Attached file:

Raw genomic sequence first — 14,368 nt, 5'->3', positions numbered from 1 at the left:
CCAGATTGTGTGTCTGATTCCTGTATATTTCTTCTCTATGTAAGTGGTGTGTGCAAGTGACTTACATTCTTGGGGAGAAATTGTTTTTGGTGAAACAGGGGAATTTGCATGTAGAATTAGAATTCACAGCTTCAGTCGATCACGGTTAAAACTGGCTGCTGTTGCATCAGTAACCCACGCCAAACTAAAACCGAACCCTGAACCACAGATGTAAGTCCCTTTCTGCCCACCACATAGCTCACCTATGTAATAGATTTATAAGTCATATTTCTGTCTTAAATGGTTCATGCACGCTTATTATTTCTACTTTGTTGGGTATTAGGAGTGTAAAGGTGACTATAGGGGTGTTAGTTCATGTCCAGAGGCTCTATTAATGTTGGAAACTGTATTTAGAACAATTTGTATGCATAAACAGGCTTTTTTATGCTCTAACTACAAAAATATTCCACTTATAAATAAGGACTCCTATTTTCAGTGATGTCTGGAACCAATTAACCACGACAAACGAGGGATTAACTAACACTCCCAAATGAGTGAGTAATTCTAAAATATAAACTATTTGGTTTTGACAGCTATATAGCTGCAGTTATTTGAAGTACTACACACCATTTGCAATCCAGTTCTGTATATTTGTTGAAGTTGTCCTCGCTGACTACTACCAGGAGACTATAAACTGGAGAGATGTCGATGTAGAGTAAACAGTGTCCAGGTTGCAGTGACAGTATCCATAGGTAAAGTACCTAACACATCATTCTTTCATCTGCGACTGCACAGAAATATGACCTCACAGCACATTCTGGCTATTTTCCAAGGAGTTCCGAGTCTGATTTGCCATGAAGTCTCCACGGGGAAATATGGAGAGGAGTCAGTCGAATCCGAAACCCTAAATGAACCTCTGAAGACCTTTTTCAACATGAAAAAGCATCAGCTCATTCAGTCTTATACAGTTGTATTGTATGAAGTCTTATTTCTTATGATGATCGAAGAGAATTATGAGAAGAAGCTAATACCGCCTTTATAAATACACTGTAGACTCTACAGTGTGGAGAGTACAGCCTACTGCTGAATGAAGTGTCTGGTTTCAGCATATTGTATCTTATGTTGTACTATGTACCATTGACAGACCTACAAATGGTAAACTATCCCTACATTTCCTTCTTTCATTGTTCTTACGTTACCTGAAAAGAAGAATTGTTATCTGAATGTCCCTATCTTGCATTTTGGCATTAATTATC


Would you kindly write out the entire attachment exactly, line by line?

Raw genomic sequence first — 14,368 nt, 5'->3', positions numbered from 1 at the left:
CCAGATTGTGTGTCTGATTCCTGTATATTTCTTCTCTATGTAAGTGGTGTGTGCAAGTGACTTACATTCTTGGGGAGAAATTGTTTTTGGTGAAACAGGGGAATTTGCATGTAGAATTAGAATTCACAGCTTCAGTCGATCACGGTTAAAACTGGCTGCTGTTGCATCAGTAACCCACGCCAAACTAAAACCGAACCCTGAACCACAGATGTAAGTCCCTTTCTGCCCACCACATAGCTCACCTATGTAATAGATTTATAAGTCATATTTCTGTCTTAAATGGTTCATGCACGCTTATTATTTCTACTTTGTTGGGTATTAGGAGTGTAAAGGTGACTATAGGGGTGTTAGTTCATGTCCAGAGGCTCTATTAATGTTGGAAACTGTATTTAGAACAATTTGTATGCATAAACAGGCTTTTTTATGCTCTAACTACAAAAATATTCCACTTATAAATAAGGACTCCTATTTTCAGTGATGTCTGGAACCAATTAACCACGACAAACGAGGGATTAACTAACACTCCCAAATGAGTGAGTAATTCTAAAATATAAACTATTTGGTTTTGACAGCTATATAGCTGCAGTTATTTGAAGTACTACACACCATTTGCAATCCAGTTCTGTATATTTGTTGAAGTTGTCCTCGCTGACTACTACCAGGAGACTATAAACTGGAGAGATGTCGATGTAGAGTAAACAGTGTCCAGGTTGCAGTGACAGTATCCATAGGTAAAGTACCTAACACATCATTCTTTCATCTGCGACTGCACAGAAATATGACCTCACAGCACATTCTGGCTATTTTCCAAGGAGTTCCGAGTCTGATTTGCCATGAAGTCTCCACGGGGAAATATGGAGAGGAGTCAGTCGAATCCGAAACCCTAAATGAACCTCTGAAGACCTTTTTCAACATGAAAAAGCATCAGCTCATTCAGTCTTATACAGTTGTATTGTATGAAGTCTTATTTCTTATGATGATCGAAGAGAATTATGAGAAGAAGCTAATACCGCCTTTATAAATACACTGTAGACTCTACAGTGTGGAGAGTACAGCCTACTGCTGAATGAAGTGTCTGGTTTCAGCATATTGTATCTTATGTTGTACTATGTACCATTGACAGACCTACAAATGGTAAACTATCCCTACATTTCCTTCTTTCATTGTTCTTACGTTACCTGAAAAGAAGAATTGTTATCTGAATGTCCCTATCTTGCATTTTGGCATTAATTATC